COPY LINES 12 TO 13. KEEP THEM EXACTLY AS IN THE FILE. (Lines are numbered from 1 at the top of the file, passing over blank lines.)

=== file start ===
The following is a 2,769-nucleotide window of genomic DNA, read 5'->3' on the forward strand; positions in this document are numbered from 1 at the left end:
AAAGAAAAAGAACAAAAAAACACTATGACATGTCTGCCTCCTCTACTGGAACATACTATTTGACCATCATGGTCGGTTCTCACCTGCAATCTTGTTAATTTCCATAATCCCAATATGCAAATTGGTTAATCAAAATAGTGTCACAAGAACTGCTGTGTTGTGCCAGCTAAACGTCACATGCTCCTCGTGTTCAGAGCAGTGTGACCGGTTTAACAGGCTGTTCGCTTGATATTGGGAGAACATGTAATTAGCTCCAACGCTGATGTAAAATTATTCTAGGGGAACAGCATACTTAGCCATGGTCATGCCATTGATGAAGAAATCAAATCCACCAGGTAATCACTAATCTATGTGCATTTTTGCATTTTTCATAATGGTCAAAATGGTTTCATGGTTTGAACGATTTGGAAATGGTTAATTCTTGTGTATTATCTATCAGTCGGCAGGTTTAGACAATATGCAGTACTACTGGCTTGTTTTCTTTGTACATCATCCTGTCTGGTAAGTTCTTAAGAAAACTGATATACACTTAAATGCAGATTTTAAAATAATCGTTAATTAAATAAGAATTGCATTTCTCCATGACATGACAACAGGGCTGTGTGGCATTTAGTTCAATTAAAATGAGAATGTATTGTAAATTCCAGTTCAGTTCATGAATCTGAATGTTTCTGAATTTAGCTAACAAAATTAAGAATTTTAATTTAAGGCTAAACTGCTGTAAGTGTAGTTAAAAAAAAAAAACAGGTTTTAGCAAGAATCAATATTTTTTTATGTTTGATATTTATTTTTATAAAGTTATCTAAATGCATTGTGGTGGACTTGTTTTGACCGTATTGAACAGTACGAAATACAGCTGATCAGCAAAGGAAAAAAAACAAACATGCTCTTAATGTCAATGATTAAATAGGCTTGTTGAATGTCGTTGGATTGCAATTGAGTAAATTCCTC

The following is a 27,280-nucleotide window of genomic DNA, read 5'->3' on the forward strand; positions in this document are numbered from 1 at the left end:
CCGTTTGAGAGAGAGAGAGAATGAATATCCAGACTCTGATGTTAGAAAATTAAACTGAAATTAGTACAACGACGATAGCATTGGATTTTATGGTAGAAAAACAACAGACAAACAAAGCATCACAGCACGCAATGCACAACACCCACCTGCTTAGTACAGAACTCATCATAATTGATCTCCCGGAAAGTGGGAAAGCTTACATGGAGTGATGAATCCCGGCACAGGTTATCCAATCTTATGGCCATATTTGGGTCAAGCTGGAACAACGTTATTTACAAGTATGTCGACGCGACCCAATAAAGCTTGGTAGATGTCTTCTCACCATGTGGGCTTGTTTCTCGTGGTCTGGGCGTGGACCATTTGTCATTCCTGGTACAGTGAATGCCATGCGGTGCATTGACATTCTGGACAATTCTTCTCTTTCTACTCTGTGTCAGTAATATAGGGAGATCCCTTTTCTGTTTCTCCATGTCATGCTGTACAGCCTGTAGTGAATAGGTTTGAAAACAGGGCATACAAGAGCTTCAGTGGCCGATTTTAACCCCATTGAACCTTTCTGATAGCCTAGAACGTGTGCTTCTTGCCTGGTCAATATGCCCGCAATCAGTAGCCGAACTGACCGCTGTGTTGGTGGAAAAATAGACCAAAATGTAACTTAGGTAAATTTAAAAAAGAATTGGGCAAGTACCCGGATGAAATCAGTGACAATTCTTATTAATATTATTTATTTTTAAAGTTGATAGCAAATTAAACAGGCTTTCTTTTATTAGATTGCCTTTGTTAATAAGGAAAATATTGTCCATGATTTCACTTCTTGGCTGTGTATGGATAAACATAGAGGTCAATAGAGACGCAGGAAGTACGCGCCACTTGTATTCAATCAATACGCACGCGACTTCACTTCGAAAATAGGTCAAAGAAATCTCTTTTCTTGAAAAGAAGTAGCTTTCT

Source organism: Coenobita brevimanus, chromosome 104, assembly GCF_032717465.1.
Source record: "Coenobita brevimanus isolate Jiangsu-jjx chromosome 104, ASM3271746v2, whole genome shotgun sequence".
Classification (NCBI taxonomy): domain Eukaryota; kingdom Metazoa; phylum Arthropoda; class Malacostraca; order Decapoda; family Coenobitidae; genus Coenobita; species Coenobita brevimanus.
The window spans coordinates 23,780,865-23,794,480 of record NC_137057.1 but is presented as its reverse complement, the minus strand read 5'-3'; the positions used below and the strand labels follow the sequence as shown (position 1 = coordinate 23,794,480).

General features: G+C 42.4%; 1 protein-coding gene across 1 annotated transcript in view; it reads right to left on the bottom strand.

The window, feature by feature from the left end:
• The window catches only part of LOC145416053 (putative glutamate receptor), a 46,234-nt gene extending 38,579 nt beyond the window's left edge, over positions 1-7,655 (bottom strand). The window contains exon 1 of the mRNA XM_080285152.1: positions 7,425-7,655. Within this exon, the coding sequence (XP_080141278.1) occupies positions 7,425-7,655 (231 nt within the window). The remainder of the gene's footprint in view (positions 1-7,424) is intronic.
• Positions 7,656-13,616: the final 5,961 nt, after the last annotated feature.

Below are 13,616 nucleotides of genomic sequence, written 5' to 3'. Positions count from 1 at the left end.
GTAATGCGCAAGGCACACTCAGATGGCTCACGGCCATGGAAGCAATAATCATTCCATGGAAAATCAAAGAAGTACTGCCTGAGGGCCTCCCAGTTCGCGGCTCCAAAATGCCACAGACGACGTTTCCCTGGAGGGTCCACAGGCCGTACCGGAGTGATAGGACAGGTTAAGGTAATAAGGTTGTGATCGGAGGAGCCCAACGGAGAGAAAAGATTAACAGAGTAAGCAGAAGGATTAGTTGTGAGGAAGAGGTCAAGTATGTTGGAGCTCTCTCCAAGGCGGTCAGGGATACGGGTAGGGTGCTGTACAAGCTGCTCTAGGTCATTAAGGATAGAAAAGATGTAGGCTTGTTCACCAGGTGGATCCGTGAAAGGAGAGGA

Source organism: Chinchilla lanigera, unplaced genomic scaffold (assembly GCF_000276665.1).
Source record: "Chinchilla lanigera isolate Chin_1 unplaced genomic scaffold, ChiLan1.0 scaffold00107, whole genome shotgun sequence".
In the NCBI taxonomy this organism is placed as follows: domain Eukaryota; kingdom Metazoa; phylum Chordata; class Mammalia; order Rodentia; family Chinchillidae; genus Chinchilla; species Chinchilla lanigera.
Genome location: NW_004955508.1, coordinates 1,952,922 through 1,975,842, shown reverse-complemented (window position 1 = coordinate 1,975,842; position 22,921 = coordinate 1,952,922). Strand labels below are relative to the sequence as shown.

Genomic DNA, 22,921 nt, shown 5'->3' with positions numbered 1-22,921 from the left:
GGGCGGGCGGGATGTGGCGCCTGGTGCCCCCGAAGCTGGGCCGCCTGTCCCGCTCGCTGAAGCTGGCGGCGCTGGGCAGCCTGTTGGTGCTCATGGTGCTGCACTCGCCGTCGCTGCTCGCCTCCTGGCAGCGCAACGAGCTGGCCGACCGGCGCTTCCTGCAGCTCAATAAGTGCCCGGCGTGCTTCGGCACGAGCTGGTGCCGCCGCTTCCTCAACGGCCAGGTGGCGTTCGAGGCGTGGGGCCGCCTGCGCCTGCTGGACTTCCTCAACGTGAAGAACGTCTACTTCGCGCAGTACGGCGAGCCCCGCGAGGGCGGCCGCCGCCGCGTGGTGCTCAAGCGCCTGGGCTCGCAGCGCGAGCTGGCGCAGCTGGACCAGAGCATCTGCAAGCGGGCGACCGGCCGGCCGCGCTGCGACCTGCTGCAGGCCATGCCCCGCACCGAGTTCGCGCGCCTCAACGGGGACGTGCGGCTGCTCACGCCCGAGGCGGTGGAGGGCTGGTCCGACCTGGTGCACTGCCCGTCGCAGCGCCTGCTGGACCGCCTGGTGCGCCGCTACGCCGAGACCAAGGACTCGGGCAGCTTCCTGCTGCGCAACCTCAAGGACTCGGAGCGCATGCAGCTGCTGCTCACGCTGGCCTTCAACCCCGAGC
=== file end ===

• Positions 7,656-13,616: the final 5,961 nt, after the last annotated feature.

Below are 13,616 nucleotides of genomic sequence, written 5' to 3'. Positions count from 1 at the left end.